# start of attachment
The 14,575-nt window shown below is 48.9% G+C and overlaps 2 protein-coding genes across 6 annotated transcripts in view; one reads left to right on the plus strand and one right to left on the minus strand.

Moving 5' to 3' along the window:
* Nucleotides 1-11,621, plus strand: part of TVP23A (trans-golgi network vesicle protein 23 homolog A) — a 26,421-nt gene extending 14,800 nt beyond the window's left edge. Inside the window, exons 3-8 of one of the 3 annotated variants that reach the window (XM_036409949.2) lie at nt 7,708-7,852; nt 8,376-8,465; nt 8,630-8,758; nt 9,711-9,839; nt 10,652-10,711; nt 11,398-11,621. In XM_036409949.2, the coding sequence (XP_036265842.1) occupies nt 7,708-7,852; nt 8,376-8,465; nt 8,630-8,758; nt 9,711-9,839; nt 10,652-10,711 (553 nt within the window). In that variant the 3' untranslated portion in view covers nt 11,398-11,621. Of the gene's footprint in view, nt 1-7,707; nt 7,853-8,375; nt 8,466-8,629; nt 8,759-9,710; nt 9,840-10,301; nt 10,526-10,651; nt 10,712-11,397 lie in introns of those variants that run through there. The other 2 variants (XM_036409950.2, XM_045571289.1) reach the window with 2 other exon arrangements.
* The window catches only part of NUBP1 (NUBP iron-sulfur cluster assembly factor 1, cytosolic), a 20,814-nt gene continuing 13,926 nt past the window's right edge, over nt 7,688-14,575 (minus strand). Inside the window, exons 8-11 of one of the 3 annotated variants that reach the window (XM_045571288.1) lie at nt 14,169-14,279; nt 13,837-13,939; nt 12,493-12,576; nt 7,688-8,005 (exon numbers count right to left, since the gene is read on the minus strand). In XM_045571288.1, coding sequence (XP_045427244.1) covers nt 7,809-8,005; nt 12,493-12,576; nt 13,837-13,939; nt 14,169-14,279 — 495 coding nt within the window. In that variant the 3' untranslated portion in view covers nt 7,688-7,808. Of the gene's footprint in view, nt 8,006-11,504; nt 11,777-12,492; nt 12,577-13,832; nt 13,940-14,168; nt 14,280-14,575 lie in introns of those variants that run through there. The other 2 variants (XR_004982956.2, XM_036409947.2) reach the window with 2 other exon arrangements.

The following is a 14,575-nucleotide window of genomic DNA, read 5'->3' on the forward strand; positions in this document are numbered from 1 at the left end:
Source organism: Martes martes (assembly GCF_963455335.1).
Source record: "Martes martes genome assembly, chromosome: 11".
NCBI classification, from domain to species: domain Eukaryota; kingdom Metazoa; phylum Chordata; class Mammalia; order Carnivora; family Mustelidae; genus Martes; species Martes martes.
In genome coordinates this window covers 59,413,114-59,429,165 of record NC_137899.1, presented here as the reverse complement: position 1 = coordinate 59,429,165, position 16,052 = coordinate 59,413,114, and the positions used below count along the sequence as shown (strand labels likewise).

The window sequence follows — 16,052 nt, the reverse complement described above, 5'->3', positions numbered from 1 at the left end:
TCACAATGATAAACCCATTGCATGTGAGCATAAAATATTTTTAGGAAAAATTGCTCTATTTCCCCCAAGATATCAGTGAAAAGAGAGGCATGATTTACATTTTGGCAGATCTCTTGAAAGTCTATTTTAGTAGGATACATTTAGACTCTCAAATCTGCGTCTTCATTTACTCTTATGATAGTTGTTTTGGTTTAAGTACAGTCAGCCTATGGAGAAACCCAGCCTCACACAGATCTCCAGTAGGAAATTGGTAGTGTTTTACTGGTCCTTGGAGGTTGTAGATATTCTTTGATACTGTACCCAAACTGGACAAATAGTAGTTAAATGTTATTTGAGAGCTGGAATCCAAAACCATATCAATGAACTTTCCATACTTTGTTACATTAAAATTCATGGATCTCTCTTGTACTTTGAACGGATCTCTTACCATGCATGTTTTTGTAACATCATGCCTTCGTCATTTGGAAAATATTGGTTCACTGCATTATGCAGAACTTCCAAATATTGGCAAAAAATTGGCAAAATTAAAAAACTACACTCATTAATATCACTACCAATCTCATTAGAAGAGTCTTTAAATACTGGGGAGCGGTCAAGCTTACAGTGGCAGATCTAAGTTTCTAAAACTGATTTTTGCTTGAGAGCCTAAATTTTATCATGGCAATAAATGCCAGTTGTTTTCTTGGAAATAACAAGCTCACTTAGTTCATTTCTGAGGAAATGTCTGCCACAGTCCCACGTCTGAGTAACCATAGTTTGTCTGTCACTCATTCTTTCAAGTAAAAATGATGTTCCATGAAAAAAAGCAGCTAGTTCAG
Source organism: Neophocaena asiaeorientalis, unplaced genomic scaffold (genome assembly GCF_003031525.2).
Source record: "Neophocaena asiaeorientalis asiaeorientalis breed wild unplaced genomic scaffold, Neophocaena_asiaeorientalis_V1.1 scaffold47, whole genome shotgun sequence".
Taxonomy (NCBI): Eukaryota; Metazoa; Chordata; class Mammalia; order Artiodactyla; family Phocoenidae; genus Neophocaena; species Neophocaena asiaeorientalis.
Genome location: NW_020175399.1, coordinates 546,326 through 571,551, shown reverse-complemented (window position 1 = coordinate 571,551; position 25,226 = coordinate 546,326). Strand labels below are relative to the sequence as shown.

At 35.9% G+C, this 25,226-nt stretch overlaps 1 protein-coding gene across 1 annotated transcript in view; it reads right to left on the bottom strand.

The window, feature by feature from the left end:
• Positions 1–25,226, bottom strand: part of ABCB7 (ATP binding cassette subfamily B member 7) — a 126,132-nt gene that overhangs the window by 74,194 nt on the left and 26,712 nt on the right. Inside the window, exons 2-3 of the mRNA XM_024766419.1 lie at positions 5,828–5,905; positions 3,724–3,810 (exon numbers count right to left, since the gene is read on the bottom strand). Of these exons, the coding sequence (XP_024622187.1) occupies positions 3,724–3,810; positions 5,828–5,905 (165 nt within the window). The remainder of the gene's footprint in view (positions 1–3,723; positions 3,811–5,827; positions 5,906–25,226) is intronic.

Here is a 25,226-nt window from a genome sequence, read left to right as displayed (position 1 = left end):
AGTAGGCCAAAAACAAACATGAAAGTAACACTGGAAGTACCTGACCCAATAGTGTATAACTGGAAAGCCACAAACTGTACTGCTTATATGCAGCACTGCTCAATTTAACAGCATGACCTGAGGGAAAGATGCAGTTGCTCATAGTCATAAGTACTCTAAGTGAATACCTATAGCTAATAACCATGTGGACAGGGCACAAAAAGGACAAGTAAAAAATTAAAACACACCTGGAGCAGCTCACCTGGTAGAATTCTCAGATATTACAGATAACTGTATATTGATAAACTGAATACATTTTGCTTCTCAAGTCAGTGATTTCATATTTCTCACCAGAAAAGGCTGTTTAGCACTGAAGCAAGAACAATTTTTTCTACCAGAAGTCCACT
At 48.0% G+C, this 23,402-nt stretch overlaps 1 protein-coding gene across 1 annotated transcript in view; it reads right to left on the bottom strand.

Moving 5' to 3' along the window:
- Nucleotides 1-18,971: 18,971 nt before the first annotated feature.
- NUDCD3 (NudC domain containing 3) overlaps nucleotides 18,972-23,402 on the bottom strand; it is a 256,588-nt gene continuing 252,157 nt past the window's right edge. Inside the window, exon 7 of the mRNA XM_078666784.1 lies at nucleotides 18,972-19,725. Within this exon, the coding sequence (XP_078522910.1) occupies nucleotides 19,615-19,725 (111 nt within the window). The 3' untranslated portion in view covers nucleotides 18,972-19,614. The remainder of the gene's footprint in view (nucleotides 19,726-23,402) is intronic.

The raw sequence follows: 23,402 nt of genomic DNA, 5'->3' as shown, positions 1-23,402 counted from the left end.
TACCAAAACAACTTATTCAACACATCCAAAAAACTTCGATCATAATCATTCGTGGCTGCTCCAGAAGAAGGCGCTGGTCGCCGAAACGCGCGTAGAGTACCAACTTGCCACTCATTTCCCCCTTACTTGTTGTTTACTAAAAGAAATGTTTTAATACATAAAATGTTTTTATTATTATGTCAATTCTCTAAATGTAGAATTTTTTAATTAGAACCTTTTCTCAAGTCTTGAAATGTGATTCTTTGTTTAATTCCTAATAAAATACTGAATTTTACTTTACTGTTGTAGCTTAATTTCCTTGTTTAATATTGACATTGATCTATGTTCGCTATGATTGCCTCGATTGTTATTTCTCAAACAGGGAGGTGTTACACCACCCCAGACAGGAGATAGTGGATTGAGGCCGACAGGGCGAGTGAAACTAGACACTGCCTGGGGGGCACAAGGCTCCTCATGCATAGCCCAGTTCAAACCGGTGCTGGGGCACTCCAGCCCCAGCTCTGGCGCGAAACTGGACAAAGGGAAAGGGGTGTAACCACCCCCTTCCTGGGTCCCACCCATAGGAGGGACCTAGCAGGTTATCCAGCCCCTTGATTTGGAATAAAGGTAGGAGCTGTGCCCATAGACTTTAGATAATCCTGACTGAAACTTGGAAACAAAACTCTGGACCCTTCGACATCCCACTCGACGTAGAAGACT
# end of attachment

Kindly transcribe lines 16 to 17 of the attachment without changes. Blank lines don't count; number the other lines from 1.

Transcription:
At 35.9% G+C, this 25,226-nt stretch overlaps 1 protein-coding gene across 1 annotated transcript in view; it reads right to left on the bottom strand.

The window, feature by feature from the left end: